This blog post is written by Taylor Streitmatter, student-intern from Illinois State University!
Its summer, the children are home all day, and their little fingers seem to make food disappear from your cabinets and refrigerator faster than it did during the school year. This may mean that you'll be taking more trips to the grocery store, and more than likely, the children will be accompanying you to this "food paradise." So how do you prevent frozen pizza treats, sugary cereals, chips, chicken nuggets, and cookies from filling up the cart when taking trips to the store with the kiddos? Here are some vivid childhood rules that stand clear in my mind when my mom took my siblings and myself to the grocery store:
- Shop the perimeter of the store first. This ensures you will fill your cart with fresh produce and healthy refrigerated protein and dairy sources, leaving less room for junk foods.
- Have the children help pick healthy items; they'll be more willing to eat them. Let the kids pick what vegetable they would like to have with tonight's main dish, or maybe they have a suggestion of a veggie for the whole family to try that is new to all of you!
- Set limits. Sweet treats can be eaten in moderation. Have the children decide upon one flavor of ice cream, one type of cookie, or another treat as a group-effort. This will prevent having lots of dessert type foods in the home. Typically, vanilla ice cream is a winner because they can personalize it with their favorite topping when dessert is offered.
- Explain why you are buying the things you are buying as you venture through the store. Describe to your children what recipes you plan to make with the different ingredients. Have them pick a couple of the meals that week so they can get excited about choosing the ingredients for them, too! Teach them the nutritional importance for buying the foods you buy.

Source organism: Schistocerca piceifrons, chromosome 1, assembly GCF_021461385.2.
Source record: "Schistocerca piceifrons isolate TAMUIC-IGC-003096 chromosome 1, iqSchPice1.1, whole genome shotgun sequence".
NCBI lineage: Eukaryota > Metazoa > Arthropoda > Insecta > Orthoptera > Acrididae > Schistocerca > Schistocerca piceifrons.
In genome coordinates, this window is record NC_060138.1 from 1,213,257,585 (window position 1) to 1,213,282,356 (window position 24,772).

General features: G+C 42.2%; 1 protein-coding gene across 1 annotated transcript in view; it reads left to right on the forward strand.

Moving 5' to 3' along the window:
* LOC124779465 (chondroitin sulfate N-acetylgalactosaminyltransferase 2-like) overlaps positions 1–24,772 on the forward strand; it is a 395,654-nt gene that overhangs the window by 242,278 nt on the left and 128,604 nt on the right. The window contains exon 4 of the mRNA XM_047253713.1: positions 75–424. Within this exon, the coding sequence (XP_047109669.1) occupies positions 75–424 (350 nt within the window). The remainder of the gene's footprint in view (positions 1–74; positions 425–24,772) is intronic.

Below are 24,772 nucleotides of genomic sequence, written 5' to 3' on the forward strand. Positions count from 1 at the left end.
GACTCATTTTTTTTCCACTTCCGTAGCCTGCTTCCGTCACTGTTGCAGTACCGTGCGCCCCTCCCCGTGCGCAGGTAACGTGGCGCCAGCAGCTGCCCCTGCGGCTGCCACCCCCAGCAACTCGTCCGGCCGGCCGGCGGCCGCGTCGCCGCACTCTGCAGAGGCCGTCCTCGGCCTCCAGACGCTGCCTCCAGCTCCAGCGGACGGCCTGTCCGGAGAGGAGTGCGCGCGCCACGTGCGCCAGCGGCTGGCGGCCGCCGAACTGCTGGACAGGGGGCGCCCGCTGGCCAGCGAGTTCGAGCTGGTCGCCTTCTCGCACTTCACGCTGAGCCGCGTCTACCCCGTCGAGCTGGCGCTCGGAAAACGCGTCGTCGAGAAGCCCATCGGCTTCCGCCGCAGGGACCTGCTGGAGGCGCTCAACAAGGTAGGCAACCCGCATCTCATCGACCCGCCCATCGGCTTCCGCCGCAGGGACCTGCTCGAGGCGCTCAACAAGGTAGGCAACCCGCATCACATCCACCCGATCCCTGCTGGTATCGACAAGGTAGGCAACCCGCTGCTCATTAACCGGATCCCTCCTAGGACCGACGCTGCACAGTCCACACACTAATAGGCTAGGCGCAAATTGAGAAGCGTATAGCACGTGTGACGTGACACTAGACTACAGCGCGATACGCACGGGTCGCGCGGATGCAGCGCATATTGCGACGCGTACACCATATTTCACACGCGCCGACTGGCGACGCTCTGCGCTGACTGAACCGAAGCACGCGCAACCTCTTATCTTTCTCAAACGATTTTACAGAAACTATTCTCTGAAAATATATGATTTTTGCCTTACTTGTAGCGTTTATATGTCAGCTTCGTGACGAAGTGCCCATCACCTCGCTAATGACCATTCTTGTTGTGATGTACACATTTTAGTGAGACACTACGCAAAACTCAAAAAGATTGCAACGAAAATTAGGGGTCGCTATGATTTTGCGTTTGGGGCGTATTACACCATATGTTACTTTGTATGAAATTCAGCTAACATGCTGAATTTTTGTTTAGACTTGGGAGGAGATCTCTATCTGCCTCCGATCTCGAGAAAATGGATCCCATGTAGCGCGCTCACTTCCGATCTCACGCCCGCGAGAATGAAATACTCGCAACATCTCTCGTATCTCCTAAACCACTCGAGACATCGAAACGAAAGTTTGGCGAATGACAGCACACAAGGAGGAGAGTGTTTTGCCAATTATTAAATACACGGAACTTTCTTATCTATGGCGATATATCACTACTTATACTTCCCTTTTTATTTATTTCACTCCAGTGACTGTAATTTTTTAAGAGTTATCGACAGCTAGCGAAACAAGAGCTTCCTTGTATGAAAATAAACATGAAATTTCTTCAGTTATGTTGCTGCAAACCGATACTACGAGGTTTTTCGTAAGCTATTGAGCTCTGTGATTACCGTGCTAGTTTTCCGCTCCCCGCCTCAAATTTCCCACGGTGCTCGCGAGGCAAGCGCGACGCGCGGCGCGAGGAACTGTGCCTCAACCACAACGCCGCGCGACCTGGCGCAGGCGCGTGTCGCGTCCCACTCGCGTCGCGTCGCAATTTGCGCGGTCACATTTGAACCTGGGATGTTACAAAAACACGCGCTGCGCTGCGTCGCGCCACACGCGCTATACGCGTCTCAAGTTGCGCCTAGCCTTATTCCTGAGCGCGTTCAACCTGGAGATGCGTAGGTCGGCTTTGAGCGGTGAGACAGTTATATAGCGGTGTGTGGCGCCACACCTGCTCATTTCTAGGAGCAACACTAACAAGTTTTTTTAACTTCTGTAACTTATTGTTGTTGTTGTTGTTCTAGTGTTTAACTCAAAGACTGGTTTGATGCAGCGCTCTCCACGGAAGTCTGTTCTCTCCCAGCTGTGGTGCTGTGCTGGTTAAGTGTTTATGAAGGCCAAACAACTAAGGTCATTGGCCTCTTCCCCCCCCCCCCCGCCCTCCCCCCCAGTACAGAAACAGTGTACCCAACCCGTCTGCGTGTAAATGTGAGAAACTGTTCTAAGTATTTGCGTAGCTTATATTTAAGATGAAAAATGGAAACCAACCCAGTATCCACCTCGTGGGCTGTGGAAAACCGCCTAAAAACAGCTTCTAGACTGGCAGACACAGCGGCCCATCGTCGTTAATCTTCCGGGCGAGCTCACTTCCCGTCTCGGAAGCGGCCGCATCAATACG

- Make sure everyone has a full tummy and no time limits when going to the grocery store to make for a positive experience.
- Show them how to read prices and look for sales. Have the children compare the same foods in different brands by the "per ounce" price to understand what the most economical buy is.
Here's a great recipe the children will love and enjoy helping you find the ingredients for in the grocery store!
Healthy Turkey Skillet Printable PDF
1 Tablespoon olive oil
1 lb. 93% lean ground turkey
1 medium green bell pepper, diced into ½-inch pieces
1 medium yellow onion, diced into ½-inch pieces
1-14.5 oz. can no salt added peeled & diced tomatoes, undrained
8 oz. whole wheat elbow macaroni, cooked as directed
1-15 oz. can kidney beans, drained & rinsed
2 Tablespoon chili powder
2 teaspoon ground cumin
Heat olive oil in a large skillet over medium-high heat. Add turkey and cook until no longer pink. Add the bell pepper, onion, tomatoes, cooked noodles, beans, chili powder, and cumin to the turkey. Mix well and simmer 15 minutes.
Yield: 10 - 1 cup servings
Nutritional analysis per serving: 230 calories, 7 grams fat, 35 milligrams cholesterol, 150 milligrams sodium, 29 grams carbohydrate, 7 grams dietary fiber, 4 grams sugar, 16 grams protein